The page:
The Hotel Industry is Fighting a Secret War Against Airbnb

Posted by cageymaru 12:13 PM (CDT)

Monday April 17, 2017

The $1.1 trillion hotel industry has been fighting a secret war against Airbnb by using state and local politicians to outlaw it's usage. In NYC for example, new stiffer fines have been enacted to combat Airbnb hosts that break local housing rules. The Federal Trade Commission was called to investigate the service after senators were alerted to the effect that Airbnb has had on housing costs. 150 million travelers have rented out 3 million Airbnb properties since 2008 in 191 countries and the hotel industry is determined to fight back.

Airbnb now commands a market value of $30 billion. To put this into perspective, Hilton is now worth $19 billion and Marriott is worth $35 billion. Airbnb has made hotels compete on holiday pricing as that is when they typically raise the room price to make maximum profits. To combat this disruption in the the industry, hotels have been going after the Airbnb hosts by accusing them of running hotels in residential areas, not collecting hotel taxes, and avoiding safety rules enacted for the hotel industry. In some areas politicians have even stopped collecting taxes to not legitimize the service.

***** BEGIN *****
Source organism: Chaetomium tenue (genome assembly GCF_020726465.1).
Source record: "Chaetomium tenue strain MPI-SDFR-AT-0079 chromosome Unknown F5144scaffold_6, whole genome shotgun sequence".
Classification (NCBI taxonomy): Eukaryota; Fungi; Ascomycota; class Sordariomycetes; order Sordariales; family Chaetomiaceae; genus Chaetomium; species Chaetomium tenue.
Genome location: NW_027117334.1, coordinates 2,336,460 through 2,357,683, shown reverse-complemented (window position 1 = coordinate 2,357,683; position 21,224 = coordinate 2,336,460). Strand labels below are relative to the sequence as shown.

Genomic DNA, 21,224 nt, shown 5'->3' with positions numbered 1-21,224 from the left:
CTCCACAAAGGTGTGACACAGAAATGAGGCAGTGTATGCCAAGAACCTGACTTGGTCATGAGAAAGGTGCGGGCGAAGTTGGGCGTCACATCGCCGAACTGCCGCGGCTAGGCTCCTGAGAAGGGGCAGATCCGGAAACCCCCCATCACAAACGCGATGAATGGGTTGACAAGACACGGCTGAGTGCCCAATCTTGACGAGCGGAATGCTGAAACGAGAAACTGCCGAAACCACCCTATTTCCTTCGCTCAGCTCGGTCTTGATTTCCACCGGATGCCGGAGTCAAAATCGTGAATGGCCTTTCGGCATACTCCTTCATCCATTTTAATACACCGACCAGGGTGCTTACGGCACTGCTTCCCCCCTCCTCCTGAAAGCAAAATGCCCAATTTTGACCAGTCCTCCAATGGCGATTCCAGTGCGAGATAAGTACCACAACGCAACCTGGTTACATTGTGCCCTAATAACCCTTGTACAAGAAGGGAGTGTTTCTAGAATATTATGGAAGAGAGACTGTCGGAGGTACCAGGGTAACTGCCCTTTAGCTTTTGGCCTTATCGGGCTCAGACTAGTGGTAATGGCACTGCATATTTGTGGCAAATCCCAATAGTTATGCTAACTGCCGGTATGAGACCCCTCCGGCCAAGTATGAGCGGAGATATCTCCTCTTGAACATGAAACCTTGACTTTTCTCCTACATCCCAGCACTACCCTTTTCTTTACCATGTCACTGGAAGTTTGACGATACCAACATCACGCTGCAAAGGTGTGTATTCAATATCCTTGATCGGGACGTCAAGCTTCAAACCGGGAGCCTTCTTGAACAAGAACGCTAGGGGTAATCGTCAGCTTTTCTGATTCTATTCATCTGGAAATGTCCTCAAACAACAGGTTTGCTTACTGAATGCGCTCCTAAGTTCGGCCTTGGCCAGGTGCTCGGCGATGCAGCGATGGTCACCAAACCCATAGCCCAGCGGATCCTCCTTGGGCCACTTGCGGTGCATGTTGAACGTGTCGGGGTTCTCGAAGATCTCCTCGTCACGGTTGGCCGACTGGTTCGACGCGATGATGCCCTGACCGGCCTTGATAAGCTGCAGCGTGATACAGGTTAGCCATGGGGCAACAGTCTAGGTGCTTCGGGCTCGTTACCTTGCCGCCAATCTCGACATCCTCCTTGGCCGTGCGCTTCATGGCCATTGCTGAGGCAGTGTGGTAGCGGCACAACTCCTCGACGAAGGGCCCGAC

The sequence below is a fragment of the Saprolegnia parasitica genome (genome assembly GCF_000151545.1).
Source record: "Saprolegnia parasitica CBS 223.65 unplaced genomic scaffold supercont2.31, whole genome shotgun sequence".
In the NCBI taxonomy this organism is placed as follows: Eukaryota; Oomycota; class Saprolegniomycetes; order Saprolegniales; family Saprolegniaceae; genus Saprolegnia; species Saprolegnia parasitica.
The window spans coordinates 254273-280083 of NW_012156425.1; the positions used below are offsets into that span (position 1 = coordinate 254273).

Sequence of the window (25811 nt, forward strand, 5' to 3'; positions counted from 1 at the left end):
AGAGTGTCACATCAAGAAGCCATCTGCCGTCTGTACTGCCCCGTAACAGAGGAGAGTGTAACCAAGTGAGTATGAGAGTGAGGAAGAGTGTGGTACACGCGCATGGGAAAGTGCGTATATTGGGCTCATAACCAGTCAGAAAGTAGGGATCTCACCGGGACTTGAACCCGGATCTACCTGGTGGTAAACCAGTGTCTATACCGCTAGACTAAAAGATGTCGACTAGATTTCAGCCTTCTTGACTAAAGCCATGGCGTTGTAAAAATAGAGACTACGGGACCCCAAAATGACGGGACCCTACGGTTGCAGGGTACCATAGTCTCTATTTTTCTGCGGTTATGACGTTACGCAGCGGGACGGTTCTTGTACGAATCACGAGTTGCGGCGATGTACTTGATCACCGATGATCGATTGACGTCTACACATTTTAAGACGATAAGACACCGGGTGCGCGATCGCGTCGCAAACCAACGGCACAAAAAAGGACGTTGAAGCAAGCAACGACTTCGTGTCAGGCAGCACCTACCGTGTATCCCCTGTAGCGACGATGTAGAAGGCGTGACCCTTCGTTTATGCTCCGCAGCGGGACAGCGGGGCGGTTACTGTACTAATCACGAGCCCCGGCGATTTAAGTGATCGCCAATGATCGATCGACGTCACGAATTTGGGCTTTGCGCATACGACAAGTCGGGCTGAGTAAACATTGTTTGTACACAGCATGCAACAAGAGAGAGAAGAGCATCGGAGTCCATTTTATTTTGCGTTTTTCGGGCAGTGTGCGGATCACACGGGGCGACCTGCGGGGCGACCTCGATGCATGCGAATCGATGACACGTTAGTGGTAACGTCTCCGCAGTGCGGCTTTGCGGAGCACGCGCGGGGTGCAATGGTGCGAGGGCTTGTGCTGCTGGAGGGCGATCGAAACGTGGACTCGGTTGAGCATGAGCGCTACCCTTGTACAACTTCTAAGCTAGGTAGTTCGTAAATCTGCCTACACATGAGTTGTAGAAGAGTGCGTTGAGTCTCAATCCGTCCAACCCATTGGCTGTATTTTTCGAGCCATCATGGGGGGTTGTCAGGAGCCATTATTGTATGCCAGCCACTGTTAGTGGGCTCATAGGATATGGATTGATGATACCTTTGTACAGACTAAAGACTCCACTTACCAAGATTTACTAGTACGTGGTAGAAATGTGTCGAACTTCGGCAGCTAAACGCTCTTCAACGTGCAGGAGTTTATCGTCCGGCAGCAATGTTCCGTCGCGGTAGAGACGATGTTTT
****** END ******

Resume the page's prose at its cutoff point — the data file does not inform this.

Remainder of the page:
I can see both sides of the issue. On one hand if you are effectively renting out your property 365 days a year, then it is a hotel rather than a residence in my opinion. On the other hand, this just seems like the hotel industry is trying to hold onto old business practices like the music industry did when Napster came out. When the hotel industry started lobbying politicians, it really starts to stink of collusion and payoffs. How did they convince politicians to not collect taxes? Even the IRS will collect winning from gambling and illegal activities on your taxes.

All of that has hurt hotel operators. Airbnb has brought hotel pricing down in many places during holidays, conventions and other big events when room rates should be at their highest and the industry generates a significant portion of its profits, said Vijay Dandapani, chief executive of the Hotel Association of New York City, which works with the American Hotel and Lodging Association.

The industry’s plan against Airbnb shows "the hotel cartel is intent on short-sheeting the middle class so they can keep price-gouging consumers," Nick Papas, a spokesman for Airbnb, wrote in an email. "With more than 250 government partnerships over the last year, we have shown our seriousness of purpose when it comes to putting in place fair rules."